The Pervert’s Guide to Ideology

perverts-guide-to-ideology

Slovene philosopher Slavoj Zizek is a charming public intellectual whose accented-English, absentminded nose-wiping, and obvious enthusiasm for Ideas make him a kind of ambassador of deep thinking. In the 2012 documentary “The Pervert’s Guide to Ideology,” directed by Sophie Fiennes, Zizek delivers dazzling deconstructions of many popular films, showing how they function as instruments of ideology and propaganda. Jaws, Titanic, Taxi Driver — they all contain subtle (and not so subtle) cues that encourage the viewer to believe and accept a prevailing ideology, much like “Triumph of the Will” worked for the Nazis. Zizek, and “The Guide” are provocative and highly entertaining, often more so than the movies he analyzes.

We Don’t Negotiate With Terrorists

The Bad Guys

The Enemy Who Hates Our Freedoms has gotten unruly, crossing borders dreamed up by imperial empires. Impudent weeds with AK-47s and machetes impertinently raise their masked heads, taunting, braying, slashing American throats and luring the big bad bully into yet another unwinnable war. It’s time to mow the grass. Here we go. Again.

It’s been 13 years since the Bad Guys got our attention and, barely trying, won the War on Terror. They left us terrified and flummoxed and hysterical, perfectly prepared to plunder our treasury in exchange for the delusional belief that we would be more secure, that somehow – and this would all work itself out, we were assured – our drones and bombs and torture camps would eliminate the threat, not increase it.

Well, reader, you and your neighbors have spent trillions to feel better. You and your precious children are altogether safer today than ever before, . . . → Read More: We Don’t Negotiate With Terrorists

Is the Tall Man Happy?

is_the_man_who_is_tall_happy_an_animated_conversation_with_noam_chomsky

Driector Michel Gondry (“Eternal Sunshine of the Spotless Mind”) is currently flummoxing viewers with his persistently inventive “Mood Indigo.” But of all his blazingly original creations, the 2013 documentary “Is the Tall Man Happy: An Animated Conversation with Noam Chomsky” might be his most densely wonderful work. Gondry and the indispensable linguist and social critic Chomsky have a wide-ranging chat. But instead of filming the discussion, Gondry animates it (beautifully and strangely). The result is simultaneously light and trippy, heavy and profound — and consistently mesmerizing.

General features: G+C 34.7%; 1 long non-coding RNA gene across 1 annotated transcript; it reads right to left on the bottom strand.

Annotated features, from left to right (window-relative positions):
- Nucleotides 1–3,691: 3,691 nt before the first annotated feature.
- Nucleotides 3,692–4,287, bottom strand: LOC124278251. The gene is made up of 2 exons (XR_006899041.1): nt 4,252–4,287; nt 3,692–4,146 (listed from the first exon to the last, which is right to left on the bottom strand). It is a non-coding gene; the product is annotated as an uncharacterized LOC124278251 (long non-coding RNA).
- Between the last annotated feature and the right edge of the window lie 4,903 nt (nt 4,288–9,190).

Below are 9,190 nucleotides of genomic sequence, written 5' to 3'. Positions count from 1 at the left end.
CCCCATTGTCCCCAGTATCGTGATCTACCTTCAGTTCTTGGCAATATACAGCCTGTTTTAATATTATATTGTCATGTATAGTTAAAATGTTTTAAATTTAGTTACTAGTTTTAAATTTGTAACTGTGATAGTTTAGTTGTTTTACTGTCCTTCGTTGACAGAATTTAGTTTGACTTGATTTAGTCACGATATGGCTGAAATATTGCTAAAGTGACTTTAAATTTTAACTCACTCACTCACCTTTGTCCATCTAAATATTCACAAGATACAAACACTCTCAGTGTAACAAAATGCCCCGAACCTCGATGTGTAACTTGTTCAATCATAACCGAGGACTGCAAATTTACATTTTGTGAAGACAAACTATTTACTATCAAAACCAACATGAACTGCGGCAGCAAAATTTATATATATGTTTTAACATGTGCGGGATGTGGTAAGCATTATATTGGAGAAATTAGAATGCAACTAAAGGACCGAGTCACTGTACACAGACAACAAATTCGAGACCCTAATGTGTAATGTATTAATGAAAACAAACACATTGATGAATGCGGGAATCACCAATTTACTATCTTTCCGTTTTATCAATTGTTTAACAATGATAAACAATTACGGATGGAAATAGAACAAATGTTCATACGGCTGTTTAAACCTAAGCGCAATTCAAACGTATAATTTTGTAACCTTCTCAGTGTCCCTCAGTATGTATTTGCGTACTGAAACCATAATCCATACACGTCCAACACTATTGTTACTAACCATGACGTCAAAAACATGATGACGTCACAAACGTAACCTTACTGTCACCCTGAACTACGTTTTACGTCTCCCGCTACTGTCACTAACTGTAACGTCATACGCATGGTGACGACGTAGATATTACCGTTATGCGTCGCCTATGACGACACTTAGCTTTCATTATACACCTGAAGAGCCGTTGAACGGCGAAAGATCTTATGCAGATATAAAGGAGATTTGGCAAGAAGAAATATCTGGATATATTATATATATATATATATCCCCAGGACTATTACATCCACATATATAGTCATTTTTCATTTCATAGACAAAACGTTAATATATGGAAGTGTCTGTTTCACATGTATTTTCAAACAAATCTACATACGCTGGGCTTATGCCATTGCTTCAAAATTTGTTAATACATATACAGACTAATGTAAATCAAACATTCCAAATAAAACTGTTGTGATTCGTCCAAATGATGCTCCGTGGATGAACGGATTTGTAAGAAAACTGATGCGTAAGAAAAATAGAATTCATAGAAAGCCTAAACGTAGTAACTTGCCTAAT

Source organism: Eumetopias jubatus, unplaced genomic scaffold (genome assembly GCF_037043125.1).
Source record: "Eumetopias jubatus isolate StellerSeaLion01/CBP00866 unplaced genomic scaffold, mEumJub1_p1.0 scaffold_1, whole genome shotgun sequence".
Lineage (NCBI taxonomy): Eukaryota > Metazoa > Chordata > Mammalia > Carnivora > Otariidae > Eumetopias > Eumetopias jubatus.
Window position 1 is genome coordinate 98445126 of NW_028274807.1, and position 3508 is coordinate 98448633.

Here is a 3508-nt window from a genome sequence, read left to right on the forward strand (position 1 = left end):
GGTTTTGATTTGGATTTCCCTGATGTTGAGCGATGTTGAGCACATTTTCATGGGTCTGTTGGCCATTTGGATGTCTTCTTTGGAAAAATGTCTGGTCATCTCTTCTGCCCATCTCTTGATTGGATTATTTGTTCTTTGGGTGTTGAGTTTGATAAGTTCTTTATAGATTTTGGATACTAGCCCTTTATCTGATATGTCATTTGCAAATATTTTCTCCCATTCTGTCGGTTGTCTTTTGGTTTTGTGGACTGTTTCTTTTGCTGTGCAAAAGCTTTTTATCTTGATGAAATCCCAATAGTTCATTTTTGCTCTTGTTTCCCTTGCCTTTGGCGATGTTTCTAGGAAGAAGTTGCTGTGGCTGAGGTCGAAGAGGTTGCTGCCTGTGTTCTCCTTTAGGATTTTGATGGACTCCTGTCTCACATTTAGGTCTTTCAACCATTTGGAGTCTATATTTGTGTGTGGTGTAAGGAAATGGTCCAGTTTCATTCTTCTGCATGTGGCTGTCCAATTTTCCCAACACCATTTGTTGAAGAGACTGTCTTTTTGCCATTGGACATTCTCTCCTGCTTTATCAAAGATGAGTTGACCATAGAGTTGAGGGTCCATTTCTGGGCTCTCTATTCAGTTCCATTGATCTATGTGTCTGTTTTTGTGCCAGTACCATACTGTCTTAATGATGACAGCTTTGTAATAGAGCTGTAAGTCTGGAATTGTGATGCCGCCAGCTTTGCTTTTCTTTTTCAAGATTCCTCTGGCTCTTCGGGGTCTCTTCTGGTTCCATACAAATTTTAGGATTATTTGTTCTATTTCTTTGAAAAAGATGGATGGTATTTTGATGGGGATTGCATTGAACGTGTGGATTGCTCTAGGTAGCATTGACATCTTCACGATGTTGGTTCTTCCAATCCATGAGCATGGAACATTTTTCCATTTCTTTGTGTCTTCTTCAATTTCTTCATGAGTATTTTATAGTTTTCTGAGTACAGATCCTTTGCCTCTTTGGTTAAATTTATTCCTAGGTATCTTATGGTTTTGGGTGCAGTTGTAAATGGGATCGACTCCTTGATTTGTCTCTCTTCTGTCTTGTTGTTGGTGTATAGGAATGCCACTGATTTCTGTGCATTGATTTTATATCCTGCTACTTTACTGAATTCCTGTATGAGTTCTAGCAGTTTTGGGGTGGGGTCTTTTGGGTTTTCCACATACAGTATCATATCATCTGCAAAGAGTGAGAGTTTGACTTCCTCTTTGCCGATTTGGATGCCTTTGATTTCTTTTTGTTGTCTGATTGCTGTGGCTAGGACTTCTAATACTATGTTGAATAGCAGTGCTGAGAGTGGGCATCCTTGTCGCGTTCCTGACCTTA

News Quiz

News Quiz

Who said what?

“This act of violence shocks the conscience of the world.”

A) Eric Holder, on the Boston Marathon bombing.

B) Reverend Al Sharpton, on the slaying of another unarmed black man by American police.

C) Prime Minister David Cameron, on the downing of Malaysian Air #17.

D) None of the above.

“They are killing innocent, unarmed civilians in cowardly acts of violence. They abduct women and . . . → Read More: News Quiz

Israel’s Final Solution

Conflict Ender

Enough already. We’re sick and tired of hearing about the conflict in Gaza, especially when there’s a new turtle movie coming out.

Sure, our tax dollars pay for Israeli and Egyptian weaponry, and, yeah, OK, that sort of makes us involved. But, really, what does this decades-old grudge match have to do with us here in America? Can’t it just end so our newspapers can return to reporting good news, like the discovery of more frackable shale in North Dakota?

Supposedly there’s no way out of this deplorable situation. Supposedly there’s no answer acceptable to all three parties (Hamas, Israel, and USA). Upon first and repeated consideration, that seems about right. Water and oil will never mix – unless you add a bonding agent, but never mind. It’s a foregone conclusion: Israel and Hamas will never come to terms.

Have you not read the Hamas Covenant? Are . . . → Read More: Israel’s Final Solution

Religious Champions of Discrimination

rights can't wait